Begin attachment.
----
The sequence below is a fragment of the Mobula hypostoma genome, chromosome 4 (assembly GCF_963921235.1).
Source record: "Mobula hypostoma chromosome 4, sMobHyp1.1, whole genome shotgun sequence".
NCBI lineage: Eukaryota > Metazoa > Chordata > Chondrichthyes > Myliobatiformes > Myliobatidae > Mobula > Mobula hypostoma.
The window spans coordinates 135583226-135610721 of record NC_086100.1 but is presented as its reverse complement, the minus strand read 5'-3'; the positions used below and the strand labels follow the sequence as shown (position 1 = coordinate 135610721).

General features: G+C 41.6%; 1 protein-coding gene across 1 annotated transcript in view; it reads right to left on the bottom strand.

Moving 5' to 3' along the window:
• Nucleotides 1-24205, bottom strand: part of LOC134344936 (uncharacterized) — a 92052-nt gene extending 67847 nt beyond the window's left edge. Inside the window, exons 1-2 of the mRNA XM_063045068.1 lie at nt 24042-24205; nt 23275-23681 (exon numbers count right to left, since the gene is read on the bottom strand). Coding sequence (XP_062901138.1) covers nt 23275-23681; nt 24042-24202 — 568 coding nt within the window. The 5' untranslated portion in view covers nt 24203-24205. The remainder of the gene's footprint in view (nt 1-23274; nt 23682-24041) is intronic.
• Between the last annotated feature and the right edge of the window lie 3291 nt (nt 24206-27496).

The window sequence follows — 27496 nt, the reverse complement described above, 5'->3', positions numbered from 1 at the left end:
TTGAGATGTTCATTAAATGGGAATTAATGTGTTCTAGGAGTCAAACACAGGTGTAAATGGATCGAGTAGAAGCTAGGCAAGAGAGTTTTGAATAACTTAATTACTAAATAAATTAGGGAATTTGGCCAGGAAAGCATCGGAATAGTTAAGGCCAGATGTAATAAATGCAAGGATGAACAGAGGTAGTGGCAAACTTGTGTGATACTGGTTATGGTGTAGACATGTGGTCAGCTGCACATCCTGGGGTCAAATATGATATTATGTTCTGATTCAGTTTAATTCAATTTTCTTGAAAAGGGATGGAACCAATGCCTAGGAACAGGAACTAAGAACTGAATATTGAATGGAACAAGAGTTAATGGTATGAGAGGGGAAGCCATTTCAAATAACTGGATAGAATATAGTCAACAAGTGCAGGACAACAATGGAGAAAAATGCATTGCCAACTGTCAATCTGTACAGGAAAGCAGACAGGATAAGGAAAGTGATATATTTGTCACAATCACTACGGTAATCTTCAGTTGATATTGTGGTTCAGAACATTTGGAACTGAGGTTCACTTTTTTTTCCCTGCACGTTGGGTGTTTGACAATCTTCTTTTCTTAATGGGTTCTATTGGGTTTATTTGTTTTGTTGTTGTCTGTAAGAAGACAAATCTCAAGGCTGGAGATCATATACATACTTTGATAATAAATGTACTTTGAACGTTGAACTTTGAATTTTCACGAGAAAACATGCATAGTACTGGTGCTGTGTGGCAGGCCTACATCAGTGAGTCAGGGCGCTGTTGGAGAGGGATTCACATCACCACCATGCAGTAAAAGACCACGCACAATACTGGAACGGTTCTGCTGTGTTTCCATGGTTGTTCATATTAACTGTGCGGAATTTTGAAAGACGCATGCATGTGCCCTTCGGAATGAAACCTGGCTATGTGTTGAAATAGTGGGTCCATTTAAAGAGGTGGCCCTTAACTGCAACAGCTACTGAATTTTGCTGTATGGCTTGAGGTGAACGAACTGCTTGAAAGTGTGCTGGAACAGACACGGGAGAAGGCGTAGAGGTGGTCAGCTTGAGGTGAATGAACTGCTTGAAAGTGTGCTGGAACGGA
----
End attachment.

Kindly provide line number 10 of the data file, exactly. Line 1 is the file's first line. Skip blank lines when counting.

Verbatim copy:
TTGAGATGTTCATTAAATGGGAATTAATGTGTTCTAGGAGTCAAACACAGGTGTAAATGGATCGAGTAGAAGCTAGGCAAGAGAGTTTTGAATAACTTAATTACTAAATAAATTAGGGAATTTGGCCAGGAAAGCATCGGAATAGTTAAGGCCAGATGTAATAAATGCAAGGATGAACAGAGGTAGTGGCAAACTTGTGTGATACTGGTTATGGTGTAGACATGTGGTCAGCTGCACATCCTGGGGTCAAATATGATATTATGTTCTGATTCAGTTTAATTCAATTTTCTTGAAAAGGGATGGAACCAATGCCTAGGAACAGGAACTAAGAACTGAATATTGAATGGAACAAGAGTTAATGGTATGAGAGGGGAAGCCATTTCAAATAACTGGATAGAATATAGTCAACAAGTGCAGGACAACAATGGAGAAAAATGCATTGCCAACTGTCAATCTGTACAGGAAAGCAGACAGGATAAGGAAAGTGATATATTTGTCACAATCACTACGGTAATCTTCAGTTGATATTGTGGTTCAGAACATTTGGAACTGAGGTTCACTTTTTTTTCCCTGCACGTTGGGTGTTTGACAATCTTCTTTTCTTAATGGGTTCTATTGGGTTTATTTGTTTTGTTGTTGTCTGTAAGAAGACAAATCTCAAGGCTGGAGATCATATACATACTTTGATAATAAATGTACTTTGAACGTTGAACTTTGAATTTTCACGAGAAAACATGCATAGTACTGGTGCTGTGTGGCAGGCCTACATCAGTGAGTCAGGGCGCTGTTGGAGAGGGATTCACATCACCACCATGCAGTAAAAGACCACGCACAATACTGGAACGGTTCTGCTGTGTTTCCATGGTTGTTCATATTAACTGTGCGGAATTTTGAAAGACGCATGCATGTGCCCTTCGGAATGAAACCTGGCTATGTGTTGAAATAGTGGGTCCATTTAAAGAGGTGGCCCTTAACTGCAACAGCTACTGAATTTTGCTGTATGGCTTGAGGTGAACGAACTGCTTGAAAGTGTGCTGGAACAGACACGGGAGAAGGCGTAGAGGTGGTCAGCTTGAGGTGAATGAACTGCTTGAAAGTGTGCTGGAACGGA